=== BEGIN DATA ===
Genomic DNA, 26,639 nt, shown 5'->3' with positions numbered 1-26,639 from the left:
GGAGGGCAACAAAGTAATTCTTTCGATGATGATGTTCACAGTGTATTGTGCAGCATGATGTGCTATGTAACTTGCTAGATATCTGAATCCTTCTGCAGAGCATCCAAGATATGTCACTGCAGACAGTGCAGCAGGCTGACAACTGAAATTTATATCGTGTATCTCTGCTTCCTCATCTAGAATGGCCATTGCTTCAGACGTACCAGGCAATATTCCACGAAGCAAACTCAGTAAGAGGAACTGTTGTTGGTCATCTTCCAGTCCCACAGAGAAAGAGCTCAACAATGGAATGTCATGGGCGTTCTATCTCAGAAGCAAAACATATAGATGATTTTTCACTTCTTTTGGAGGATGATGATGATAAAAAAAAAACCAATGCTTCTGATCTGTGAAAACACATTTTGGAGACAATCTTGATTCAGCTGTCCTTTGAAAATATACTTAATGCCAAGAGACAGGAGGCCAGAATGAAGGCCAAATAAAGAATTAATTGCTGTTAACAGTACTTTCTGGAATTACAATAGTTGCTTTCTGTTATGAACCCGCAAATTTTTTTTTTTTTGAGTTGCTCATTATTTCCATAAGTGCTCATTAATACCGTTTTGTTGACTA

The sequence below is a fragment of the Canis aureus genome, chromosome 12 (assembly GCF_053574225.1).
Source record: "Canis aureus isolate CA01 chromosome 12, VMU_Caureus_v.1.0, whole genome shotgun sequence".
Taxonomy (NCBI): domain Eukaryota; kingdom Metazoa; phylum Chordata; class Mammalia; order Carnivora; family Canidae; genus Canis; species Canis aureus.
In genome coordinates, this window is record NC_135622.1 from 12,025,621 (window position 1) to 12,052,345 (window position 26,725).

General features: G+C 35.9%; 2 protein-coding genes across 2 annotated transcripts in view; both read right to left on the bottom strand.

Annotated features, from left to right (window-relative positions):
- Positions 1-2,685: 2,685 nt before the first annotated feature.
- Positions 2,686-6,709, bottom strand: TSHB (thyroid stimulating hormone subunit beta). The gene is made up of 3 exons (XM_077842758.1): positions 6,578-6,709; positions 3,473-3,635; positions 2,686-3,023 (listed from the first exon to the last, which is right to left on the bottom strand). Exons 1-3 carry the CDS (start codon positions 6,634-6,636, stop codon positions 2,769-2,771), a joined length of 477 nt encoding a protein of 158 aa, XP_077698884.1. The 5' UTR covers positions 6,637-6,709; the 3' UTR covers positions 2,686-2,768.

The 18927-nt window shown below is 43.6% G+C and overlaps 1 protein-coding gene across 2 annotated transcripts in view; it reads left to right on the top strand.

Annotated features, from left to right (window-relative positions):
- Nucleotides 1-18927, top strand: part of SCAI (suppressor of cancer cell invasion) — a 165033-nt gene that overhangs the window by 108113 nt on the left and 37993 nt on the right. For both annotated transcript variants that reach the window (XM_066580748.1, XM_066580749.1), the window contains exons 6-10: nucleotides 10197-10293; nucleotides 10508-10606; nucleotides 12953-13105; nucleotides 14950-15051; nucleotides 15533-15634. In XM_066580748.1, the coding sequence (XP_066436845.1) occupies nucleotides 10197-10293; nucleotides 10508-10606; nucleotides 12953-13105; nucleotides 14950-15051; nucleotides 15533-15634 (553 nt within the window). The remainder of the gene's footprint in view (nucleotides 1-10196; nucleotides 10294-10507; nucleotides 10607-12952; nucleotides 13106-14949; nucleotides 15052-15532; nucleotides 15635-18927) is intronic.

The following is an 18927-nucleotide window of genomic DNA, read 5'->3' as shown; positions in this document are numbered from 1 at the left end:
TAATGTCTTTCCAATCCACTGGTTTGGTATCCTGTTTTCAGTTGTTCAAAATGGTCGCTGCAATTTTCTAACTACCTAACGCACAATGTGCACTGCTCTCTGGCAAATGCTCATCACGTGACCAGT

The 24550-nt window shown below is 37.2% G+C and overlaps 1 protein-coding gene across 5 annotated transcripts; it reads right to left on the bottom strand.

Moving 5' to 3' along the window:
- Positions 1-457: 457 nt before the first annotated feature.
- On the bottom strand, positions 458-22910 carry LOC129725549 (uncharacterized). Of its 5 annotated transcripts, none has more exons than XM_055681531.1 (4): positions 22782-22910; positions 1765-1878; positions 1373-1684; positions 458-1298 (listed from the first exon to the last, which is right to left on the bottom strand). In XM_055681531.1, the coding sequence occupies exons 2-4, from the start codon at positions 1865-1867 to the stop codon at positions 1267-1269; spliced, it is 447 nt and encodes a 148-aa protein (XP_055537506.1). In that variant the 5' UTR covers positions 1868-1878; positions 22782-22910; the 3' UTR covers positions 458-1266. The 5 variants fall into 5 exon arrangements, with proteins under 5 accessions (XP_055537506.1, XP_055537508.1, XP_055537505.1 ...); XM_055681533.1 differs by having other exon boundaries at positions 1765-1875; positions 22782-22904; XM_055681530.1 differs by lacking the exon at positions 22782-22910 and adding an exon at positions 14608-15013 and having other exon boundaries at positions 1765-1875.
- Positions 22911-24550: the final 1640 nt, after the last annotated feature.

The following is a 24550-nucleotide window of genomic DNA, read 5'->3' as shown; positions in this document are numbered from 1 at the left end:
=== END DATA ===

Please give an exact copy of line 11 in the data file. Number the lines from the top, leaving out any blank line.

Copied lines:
The 18927-nt window shown below is 43.6% G+C and overlaps 1 protein-coding gene across 2 annotated transcripts in view; it reads left to right on the top strand.